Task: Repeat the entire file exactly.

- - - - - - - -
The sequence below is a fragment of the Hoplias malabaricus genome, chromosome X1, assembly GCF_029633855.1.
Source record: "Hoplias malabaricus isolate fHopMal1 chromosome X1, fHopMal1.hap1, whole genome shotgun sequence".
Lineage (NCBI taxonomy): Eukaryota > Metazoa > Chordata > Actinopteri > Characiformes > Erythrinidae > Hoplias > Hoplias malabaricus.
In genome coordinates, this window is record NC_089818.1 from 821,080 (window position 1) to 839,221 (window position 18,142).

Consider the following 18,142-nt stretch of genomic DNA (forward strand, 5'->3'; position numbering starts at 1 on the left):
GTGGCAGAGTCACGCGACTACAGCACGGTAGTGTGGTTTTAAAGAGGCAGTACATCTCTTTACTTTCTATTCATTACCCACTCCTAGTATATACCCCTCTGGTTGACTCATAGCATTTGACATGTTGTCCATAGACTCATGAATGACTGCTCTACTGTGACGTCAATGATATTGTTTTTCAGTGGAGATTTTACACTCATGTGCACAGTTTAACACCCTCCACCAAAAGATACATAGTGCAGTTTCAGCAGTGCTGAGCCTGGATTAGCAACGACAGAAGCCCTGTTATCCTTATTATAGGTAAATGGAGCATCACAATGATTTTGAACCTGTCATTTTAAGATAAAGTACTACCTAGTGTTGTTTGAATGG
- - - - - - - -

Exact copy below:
The sequence below is a fragment of the Hoplias malabaricus genome, chromosome X1, assembly GCF_029633855.1.
Source record: "Hoplias malabaricus isolate fHopMal1 chromosome X1, fHopMal1.hap1, whole genome shotgun sequence".
Lineage (NCBI taxonomy): Eukaryota > Metazoa > Chordata > Actinopteri > Characiformes > Erythrinidae > Hoplias > Hoplias malabaricus.
In genome coordinates, this window is record NC_089818.1 from 821,080 (window position 1) to 839,221 (window position 18,142).

Consider the following 18,142-nt stretch of genomic DNA (forward strand, 5'->3'; position numbering starts at 1 on the left):
GTGGCAGAGTCACGCGACTACAGCACGGTAGTGTGGTTTTAAAGAGGCAGTACATCTCTTTACTTTCTATTCATTACCCACTCCTAGTATATACCCCTCTGGTTGACTCATAGCATTTGACATGTTGTCCATAGACTCATGAATGACTGCTCTACTGTGACGTCAATGATATTGTTTTTCAGTGGAGATTTTACACTCATGTGCACAGTTTAACACCCTCCACCAAAAGATACATAGTGCAGTTTCAGCAGTGCTGAGCCTGGATTAGCAACGACAGAAGCCCTGTTATCCTTATTATAGGTAAATGGAGCATCACAATGATTTTGAACCTGTCATTTTAAGATAAAGTACTACCTAGTGTTGTTTGAATGG